So what happens when your love is shattered on the shoals of acrimonious divorce? Well, according to the tax man (aka Federal Government) -- not much. A joint tax liability waits for no man (or woman!), regardless of the current status of the divorce. Let me explain what this means, and then a few tricks to address the problem.
Okay -- here's the scenario. Wife and Husband have been married for five years. They created a joint basket business supplying eager underwater artists. The business was a success but the marriage was not. On the eve of the fifth anniversary, wife informs husband that the honeymoon is over, and serves him with a causes bellos for mensa et thoro in Virginia. All is progressing as these actions are want to do, with a large joint asset pool, including vehicles, an expensive home, and two kids. Then -- the unexpected happens.
In August of 2012, the IRS contacts the husband (nominal CEO of the basket business). They are being audited. The tax returns from 2007 - 2012 were filed jointly (1040) and include, primarily, the income from the business as the income for the couple. Additionally, although wife is listed as the only member of the basket weaving business, in fact the 1120S forms show husband as owning 49% (via K1's). The audit progresses, and it is determined there is a liability of $60,000.
Now, you would expect this debt (joint) to be considered a marital debt to be determined by the state court handling the divorce. However, the IRS is demanding payment NOW or levies will be had (now = August 2013), and the payment demanded is $60,000. Husband is no longer communicating with wife, and she has no way to get him to pay his part of this prior to the final merits hearing on the divorce, which is not scheduled for April 2014.
So, what options are out there to handle the impending debt? First, they need to be three months behind before the IRS starts rattling the lien-sabre. Interest will accrue, but nasty messages will be minimal.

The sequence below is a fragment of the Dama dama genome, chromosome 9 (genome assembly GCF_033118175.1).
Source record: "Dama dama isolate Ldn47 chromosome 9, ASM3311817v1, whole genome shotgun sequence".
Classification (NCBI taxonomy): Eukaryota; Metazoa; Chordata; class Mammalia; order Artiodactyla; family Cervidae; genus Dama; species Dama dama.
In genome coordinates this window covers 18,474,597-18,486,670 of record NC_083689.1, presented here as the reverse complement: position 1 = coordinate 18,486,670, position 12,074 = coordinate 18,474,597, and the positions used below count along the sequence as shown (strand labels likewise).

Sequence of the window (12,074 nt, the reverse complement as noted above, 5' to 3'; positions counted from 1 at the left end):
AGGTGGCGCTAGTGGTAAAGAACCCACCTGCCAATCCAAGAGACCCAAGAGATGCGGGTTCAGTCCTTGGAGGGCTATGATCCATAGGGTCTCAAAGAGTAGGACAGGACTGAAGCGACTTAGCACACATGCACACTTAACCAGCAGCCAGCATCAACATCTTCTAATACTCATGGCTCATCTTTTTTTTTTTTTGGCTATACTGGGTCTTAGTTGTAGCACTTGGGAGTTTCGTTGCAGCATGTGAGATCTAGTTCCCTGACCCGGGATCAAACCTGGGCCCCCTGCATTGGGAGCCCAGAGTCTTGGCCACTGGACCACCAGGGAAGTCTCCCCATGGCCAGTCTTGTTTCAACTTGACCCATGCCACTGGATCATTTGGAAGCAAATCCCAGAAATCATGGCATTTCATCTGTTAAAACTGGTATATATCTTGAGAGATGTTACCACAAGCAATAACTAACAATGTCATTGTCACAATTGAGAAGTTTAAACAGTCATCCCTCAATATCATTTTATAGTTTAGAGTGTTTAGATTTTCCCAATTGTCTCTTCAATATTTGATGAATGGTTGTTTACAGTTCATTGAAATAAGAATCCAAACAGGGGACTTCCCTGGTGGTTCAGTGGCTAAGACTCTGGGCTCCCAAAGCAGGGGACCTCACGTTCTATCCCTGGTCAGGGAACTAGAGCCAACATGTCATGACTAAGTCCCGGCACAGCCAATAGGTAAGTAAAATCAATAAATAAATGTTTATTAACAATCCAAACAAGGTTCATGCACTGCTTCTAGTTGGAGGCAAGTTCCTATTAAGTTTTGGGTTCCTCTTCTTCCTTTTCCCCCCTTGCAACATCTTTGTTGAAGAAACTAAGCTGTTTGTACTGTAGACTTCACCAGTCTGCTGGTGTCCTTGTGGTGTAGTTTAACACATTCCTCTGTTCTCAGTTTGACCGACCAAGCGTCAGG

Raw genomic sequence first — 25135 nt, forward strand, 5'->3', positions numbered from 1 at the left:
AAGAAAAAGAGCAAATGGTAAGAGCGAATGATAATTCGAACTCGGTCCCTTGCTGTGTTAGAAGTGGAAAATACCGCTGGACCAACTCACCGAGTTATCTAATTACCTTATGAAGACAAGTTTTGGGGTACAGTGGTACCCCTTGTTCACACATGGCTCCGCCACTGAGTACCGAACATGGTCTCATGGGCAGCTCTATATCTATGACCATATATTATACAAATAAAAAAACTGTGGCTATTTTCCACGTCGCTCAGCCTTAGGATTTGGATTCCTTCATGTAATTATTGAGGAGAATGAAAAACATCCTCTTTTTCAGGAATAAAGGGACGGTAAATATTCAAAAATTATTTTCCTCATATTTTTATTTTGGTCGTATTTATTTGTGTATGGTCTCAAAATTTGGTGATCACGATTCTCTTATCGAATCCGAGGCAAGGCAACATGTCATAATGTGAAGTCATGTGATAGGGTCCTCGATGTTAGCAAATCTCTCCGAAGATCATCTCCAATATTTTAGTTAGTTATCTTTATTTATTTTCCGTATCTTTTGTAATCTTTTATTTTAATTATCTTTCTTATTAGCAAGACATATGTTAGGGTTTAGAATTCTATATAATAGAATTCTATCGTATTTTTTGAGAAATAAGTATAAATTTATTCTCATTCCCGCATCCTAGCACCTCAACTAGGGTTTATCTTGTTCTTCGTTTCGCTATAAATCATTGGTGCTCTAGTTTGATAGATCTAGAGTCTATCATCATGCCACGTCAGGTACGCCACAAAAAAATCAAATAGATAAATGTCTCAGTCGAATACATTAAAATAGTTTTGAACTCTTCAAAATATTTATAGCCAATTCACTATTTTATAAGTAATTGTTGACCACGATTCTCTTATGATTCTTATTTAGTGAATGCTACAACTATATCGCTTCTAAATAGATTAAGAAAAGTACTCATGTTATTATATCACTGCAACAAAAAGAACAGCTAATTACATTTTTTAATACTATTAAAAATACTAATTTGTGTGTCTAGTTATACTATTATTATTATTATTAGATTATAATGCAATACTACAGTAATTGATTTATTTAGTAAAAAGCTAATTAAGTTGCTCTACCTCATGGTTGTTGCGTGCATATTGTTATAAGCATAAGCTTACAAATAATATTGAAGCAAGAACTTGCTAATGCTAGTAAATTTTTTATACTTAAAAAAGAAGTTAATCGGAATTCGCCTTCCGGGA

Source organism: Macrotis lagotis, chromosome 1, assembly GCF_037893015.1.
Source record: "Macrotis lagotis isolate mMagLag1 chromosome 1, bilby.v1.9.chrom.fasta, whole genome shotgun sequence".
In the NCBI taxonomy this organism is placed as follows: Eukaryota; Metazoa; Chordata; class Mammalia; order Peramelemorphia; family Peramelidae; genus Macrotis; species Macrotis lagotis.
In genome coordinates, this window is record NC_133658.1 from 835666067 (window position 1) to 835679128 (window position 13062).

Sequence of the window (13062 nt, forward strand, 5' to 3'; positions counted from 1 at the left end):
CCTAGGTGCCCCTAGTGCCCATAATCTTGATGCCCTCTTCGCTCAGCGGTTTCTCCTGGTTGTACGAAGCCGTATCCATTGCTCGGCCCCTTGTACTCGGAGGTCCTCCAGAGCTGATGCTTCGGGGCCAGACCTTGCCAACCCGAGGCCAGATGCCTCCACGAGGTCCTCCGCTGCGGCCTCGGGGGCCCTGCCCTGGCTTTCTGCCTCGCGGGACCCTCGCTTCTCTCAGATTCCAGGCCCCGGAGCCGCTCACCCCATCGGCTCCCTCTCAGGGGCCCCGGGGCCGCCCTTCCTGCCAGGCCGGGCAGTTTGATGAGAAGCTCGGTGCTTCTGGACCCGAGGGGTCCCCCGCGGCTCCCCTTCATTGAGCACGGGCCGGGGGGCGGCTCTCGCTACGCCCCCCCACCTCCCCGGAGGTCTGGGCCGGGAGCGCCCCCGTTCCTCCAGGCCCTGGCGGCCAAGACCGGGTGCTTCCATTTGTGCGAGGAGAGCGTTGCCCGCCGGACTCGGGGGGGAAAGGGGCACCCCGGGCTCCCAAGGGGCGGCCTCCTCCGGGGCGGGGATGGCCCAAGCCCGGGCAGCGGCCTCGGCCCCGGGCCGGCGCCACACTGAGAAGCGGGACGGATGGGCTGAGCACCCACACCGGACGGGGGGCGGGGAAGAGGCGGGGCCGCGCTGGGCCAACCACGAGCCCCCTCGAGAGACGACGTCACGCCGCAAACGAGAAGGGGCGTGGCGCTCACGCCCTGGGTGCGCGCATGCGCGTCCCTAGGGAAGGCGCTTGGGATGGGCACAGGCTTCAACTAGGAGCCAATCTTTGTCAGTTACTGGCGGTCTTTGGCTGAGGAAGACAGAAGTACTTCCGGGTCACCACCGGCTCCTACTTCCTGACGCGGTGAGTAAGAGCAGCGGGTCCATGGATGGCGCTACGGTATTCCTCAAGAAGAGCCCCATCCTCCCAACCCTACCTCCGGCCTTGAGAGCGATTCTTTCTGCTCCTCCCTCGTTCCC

The solution to this is to have the wife pay the IRS debt and then sue in state court to be re-paid...but what is husband is likely to be a no-show at the hearing, or has no money to pay?
Then the couple should file for a payment plan or reduction in the punishment amount from the IRS via a form 433A. This is a request for payment plan and abatement of collection operations. This will allow a payment plan to be implemented until a final judgment from the state judge may be had. Of course, both parties must sign. However, you can ask the court to enforce payment pendente lite or conversely require that the state court require the reticent party to agree to complete the 433A.
Interestingly, on a joint case were share with another law firm, one of their associates came up with a clever idea to get a home equity loan on the house to pay the tax debt, then sort out the home equity loan in the state court. That would work, too.
Finally, you can petition the IRS to split the tax liability by filing amended returns. This is the least palatable option as it causes significant disruption to the agreed on tax resolution.
What you must advice your client, however, is that the IRS does not care about his/her state divorce operations. A joint debt is joint and severable. Someone will pay, or both will get liens. Do not let on of the parties use a suicide-technique of just "sacrificing" themselves via tax lien to hurt the opposing party (i.e. do nothing just so that the parties will be hit with the liens). That is gross bad act, and warrants state court action to injoin.
Need help with a tax or family matter? Give us a ring! We'll discuss your case for free on the phone. We have several VA, DC, and MD lawyers who have considerable experience in sorting out messy and complex litigation matters.
Sean R. Hanover, Esq.
The Hanover Law Firm is located in Washington, DC and Fairfax, VA. We practice
in both state and federal courts in VA, MD, and DC.